– Kevin Myers, a columnist who writes for the Irish Independent, argues that the domestic economies of half a dozen EU member states have been broken by their adoption of the euro, a single currency that should properly be called the Grossdeutschmark, he says. As the German juggernaut bulldozes its way towards a united Europe”, the member states are helpless. The Irish columnist cites a number of German companies and inventions including Mercedes Benz, Audi, VW, Krupp, Siemens (…) washing machines, jet engines, ballistic rockets, radar, television, toothpaste and aspirin”, and claims that competing with the Germans is futile. “No one in Europe can”, he concludes. “They are the best. Without barriers of some kind, we end up in thrall to them: while we had the punt, and our own interest rates, we had a natural defence, a dam-wall against inundation by Grossdeutschland. But the euro – the Grossdeutschmark – has destroyed those defences, with the result that at least two future generations of Irish people face unpayable debts to the Grossdeutschland Imperial Bank, which trades under the disingenuous title of ‘European Central Bank’.”


The Romanian president has talked several times – quite persistently, therefore – about the United States of Europe as a possible future political project for our continent. At a meeting between Sarkozy and Merkel, the French president spoke of the need for a “new economic government” for Europe, without going into details about how it would be created or operate. However, the President of the European Commission stated at around the same time that there was no immediate prospect of a United States of Europe being created. Where does the idea of a United States of Europe in the modern era actually come from, and what should we make of the contradictory statements we are hearing? Can we put them down to disorientation and confusion in the face of the crisis that is engulfing Europe and the world, or are there ulterior motives and concealed intentions that have to be implemented cautiously and by stealth?

– The idea of the United States of Europe, which is not a new one, is the outcome of efforts to find a political way out of an economic crisis. The peripheral states of the European Union are hesitant about it, however, as they would stand to lose some of their sovereignty. The Nazi plan for a United States of Europe dovetails with Germany’s perennial policy on Europe, which came into being even before the unified German state was created and was developed during the eras of Bismarck, the Weimar Republic, the Third Reich, divided Germany and reunified Germany.

In the first book that he wrote in Norway, in 1940, Willy Brandt wrote that he too was in favour of creating a central and eastern European federation as the first step towards the United States of Europe. He believed this federation was necessary because of the common economic interests and export markets of the countries concerned. But let’s leave the origins of the idea to one side and talk about European economic governance as a step forwards on the road to creating the United States of Europe. Is this plan viable?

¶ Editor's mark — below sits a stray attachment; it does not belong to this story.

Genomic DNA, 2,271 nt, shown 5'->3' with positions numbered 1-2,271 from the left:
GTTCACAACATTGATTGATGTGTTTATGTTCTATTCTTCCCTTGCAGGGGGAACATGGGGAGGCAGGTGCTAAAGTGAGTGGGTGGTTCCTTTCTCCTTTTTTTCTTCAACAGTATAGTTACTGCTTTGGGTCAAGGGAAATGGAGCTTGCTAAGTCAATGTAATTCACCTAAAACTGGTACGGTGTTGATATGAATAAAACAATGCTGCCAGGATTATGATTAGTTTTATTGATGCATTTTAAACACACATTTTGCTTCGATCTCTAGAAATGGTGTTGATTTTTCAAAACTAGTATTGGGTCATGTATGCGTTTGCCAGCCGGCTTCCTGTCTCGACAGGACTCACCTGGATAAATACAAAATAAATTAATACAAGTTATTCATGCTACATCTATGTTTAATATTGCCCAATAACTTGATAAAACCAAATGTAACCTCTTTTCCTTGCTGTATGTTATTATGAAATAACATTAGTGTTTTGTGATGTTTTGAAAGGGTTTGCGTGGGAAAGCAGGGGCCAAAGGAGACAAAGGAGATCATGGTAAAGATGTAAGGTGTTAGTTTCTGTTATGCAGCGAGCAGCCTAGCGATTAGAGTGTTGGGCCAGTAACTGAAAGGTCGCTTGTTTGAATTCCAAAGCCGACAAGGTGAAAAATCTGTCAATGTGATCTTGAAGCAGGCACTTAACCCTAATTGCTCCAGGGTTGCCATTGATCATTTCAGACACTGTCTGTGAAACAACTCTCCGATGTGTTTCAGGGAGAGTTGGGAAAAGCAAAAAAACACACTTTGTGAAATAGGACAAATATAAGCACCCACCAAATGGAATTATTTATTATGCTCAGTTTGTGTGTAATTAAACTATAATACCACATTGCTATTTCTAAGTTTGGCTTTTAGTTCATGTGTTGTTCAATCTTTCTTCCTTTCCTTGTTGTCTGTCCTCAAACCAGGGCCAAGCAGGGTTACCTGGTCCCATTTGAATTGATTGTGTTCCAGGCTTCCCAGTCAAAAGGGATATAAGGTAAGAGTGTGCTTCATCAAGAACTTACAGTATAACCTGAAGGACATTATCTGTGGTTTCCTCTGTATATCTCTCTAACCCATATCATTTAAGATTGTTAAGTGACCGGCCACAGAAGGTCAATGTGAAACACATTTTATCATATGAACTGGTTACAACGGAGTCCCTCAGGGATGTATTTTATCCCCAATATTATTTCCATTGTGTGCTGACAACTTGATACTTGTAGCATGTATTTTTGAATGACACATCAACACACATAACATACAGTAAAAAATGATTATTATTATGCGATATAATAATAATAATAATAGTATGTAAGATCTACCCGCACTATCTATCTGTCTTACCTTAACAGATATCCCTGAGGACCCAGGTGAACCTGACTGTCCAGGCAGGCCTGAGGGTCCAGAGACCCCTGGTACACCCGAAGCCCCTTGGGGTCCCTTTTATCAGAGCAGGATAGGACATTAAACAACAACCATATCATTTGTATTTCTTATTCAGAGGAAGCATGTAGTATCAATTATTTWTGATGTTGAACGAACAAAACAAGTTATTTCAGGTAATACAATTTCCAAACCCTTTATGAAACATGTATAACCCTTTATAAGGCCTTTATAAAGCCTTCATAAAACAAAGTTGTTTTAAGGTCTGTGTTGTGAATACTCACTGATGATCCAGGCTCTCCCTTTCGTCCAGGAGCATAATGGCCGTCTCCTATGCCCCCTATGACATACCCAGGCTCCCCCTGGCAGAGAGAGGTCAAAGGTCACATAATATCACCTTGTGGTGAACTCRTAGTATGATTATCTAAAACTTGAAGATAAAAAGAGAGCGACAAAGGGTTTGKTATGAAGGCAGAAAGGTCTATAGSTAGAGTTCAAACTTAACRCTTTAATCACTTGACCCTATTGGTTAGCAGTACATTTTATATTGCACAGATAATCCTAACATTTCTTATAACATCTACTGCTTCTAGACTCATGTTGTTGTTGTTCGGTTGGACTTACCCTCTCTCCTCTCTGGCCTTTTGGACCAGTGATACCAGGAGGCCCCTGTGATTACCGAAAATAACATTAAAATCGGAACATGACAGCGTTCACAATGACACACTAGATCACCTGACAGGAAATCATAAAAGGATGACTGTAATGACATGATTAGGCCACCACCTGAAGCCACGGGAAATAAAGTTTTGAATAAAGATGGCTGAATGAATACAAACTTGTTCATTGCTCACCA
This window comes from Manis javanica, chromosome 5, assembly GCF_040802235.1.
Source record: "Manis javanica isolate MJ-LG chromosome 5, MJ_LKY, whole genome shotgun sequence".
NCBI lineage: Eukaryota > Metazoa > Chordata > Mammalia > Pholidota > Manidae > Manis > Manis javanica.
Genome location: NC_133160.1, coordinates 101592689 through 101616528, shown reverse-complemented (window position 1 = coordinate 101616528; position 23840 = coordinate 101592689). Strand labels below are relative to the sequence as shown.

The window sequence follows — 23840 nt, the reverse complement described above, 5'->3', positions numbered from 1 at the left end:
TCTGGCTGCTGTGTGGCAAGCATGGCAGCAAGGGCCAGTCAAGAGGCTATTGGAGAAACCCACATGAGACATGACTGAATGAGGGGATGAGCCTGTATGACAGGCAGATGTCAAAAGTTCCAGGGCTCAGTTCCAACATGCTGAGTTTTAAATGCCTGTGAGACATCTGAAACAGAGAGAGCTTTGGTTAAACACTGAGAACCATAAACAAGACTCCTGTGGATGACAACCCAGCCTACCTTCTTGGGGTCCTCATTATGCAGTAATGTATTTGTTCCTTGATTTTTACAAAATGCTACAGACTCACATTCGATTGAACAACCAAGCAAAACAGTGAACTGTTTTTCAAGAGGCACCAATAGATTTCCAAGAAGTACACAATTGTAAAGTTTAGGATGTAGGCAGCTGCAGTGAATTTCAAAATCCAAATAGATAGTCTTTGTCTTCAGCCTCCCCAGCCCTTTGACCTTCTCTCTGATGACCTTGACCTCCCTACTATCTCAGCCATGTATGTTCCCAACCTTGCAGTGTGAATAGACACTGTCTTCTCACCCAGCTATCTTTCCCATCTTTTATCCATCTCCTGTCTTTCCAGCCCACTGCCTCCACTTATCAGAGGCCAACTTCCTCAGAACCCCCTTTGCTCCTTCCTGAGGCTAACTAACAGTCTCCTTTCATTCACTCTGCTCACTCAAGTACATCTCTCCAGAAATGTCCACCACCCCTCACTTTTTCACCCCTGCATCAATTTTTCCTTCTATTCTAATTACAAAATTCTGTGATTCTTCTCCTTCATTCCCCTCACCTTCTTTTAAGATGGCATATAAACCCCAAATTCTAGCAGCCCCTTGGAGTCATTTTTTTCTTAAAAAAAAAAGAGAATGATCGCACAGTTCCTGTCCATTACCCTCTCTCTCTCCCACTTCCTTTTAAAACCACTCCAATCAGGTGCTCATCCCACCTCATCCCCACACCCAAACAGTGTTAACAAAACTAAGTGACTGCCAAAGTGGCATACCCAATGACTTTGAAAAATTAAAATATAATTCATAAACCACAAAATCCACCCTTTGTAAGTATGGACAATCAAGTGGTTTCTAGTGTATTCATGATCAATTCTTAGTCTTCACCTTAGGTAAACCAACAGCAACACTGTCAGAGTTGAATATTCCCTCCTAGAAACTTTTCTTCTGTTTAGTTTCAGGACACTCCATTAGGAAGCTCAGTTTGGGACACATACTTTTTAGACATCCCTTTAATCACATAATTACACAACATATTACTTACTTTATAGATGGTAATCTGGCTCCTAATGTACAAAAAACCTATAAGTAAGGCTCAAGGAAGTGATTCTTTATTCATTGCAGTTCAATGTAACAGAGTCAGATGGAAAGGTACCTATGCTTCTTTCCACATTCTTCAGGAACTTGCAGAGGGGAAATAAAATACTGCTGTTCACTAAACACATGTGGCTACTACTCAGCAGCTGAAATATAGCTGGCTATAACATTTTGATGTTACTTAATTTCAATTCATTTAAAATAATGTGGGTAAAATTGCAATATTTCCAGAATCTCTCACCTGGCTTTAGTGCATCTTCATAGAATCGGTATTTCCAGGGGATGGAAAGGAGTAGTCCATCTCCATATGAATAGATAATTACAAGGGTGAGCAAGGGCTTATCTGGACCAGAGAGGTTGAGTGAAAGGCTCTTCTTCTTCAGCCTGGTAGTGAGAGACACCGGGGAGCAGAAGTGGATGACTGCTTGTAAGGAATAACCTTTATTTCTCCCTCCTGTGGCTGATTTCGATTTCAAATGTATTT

– This plan has generated grave misgivings. First of all, the extent to which an economic government for the eurozone financed solely by Germany and France could be truly European is questionable, because there is a danger that these states, which are behind the plan, will look primarily to their own economic interests. History-writers and a plethora of renowned institutes of European studies ignored Nazi Germany’s plans for a United Europe when they dogmatically set the moment of the European Union’s foundation at 1951, after the war.

There is talk of a certain amount of national sovereignty being handed over when the United States of Europe are created.How should Romania behave in Europe today?

– It is tempting to believe that Romania’s role in Europe has always been decided by the major European powers (Britain, France, Germany, Austria-Hungary and Turkey) without the country making a contribution of its own. Modern-day Romania in the European Union is autistic and ineffectual, and forever lacking in specific ideas and plans. In particular, it should promote its national interests and develop specific plans for cooperation in central and south-eastern Europe, the Danube basin, the Black Sea region, the Republic of Moldova and the Ukraine.

Romania must not rush into ambitious plans to build Europe that follow on from the idea of a Reich. It would do better to define its precise position and policies vis-à-vis the USA, Russia, China, Germany, Great Britain, France, the Arab world and the rest of the world.

By virtue of its geographical and cultural situation, Romania could acquire regional political weight and shake off its usual image as a country on Europe’s periphery to become a gateway between East and West.

Promoting regional integration along the lines of the Swiss model, which is based on the retention of sovereignty by the cantons within the Confederation and mutual understanding between peoples based on the principle of direct democracy, would guarantee stability for Romania and maintain its statehood intact. Although Romania declared its independence 134 years ago, its foreign policy doctrine is still underpinned by archaic ideas and firmly anchored in the suzerainty model, and has always favoured foreign leadership over true sovereignty. How pointless were the deaths of millions in the struggle for independence and freedom when the president’s office is being so open-handed with that most valuable of political assets, sovereignty?